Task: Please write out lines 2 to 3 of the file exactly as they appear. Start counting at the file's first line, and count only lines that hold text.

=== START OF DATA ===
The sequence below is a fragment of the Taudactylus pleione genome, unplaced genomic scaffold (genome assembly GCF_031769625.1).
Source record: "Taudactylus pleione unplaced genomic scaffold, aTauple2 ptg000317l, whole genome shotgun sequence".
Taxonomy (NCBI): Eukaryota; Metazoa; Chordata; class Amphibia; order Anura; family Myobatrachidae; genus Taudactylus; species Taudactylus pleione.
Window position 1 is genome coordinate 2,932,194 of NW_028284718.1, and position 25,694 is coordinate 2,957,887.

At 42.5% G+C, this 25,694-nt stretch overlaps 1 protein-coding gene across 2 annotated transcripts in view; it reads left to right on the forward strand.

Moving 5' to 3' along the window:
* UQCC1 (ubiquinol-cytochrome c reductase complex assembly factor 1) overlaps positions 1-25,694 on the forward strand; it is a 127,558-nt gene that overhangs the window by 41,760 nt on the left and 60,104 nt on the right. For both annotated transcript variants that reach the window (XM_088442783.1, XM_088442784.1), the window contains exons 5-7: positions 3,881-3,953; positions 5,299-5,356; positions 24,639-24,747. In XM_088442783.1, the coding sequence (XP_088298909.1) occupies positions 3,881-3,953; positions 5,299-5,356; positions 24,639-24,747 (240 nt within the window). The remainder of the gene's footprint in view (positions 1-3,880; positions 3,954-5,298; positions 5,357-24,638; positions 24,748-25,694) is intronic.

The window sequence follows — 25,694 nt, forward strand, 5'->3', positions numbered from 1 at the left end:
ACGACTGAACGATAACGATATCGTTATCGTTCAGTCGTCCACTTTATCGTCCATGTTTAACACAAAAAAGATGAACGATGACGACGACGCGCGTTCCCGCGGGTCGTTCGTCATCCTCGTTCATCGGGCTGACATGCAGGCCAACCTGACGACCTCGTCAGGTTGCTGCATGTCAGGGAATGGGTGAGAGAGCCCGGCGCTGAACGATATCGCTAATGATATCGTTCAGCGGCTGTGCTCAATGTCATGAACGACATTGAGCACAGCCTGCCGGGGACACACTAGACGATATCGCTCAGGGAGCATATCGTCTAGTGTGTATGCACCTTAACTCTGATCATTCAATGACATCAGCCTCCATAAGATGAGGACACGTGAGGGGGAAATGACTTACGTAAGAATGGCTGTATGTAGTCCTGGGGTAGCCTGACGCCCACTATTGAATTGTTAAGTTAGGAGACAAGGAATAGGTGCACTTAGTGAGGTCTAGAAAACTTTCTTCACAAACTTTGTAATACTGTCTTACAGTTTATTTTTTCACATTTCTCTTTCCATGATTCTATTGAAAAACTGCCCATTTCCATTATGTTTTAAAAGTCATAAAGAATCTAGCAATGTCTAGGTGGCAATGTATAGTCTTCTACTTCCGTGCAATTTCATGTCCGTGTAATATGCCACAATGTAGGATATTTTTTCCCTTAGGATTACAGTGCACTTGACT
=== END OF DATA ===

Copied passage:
Source record: "Taudactylus pleione unplaced genomic scaffold, aTauple2 ptg000317l, whole genome shotgun sequence".
Taxonomy (NCBI): Eukaryota; Metazoa; Chordata; class Amphibia; order Anura; family Myobatrachidae; genus Taudactylus; species Taudactylus pleione.